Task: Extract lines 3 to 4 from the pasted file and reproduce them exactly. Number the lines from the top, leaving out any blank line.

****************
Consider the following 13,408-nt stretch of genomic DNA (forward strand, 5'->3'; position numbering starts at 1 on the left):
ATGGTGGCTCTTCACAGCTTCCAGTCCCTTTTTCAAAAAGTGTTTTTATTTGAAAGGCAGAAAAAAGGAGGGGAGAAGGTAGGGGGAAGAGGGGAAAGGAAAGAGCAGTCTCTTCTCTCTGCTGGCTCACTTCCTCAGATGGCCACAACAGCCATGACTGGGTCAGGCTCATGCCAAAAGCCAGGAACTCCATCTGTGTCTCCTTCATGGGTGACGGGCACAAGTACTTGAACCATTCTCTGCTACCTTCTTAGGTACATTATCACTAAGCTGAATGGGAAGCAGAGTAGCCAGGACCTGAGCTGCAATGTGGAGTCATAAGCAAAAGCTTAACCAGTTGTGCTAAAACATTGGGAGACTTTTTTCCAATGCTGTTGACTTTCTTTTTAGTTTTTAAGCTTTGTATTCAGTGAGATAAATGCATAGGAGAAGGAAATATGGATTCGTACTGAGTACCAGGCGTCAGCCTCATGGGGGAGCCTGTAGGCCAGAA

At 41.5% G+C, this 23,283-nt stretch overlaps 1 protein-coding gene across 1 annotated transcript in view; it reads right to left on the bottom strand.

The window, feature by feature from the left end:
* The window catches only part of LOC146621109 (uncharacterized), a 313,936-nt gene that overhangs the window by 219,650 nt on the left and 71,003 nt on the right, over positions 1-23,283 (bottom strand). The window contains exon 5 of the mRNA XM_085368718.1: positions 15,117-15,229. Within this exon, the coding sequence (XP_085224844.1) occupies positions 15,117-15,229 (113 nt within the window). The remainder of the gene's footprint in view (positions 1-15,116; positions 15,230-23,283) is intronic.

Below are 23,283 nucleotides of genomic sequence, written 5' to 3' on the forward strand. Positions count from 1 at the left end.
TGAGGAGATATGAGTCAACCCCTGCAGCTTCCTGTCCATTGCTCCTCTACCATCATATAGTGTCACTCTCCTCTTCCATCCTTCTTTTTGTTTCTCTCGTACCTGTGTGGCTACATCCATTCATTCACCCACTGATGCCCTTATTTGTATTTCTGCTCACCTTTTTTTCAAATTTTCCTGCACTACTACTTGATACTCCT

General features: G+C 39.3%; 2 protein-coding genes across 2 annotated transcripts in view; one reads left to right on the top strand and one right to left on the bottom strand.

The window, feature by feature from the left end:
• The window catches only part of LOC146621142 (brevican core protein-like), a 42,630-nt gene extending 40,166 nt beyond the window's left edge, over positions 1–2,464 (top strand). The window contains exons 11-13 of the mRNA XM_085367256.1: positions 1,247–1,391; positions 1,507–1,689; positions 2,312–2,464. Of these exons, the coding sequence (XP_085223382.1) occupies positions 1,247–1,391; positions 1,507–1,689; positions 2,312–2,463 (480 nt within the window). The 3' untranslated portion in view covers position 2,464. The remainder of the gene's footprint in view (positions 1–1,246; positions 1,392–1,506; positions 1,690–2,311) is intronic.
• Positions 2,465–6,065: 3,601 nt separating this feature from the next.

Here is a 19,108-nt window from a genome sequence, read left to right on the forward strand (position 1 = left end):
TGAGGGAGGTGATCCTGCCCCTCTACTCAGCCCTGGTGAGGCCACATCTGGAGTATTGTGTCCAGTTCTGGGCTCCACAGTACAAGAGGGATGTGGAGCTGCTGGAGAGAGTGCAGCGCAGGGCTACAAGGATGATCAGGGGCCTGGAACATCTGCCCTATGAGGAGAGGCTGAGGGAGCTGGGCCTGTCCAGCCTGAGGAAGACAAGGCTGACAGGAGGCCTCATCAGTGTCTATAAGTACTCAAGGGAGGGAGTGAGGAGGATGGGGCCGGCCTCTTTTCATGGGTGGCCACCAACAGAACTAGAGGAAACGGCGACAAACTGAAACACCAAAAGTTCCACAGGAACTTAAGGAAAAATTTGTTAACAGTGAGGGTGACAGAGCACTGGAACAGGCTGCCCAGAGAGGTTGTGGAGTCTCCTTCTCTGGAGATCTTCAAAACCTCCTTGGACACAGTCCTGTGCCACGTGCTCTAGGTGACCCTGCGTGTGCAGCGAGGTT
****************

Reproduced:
At 41.5% G+C, this 23,283-nt stretch overlaps 1 protein-coding gene across 1 annotated transcript in view; it reads right to left on the bottom strand.

The window, feature by feature from the left end: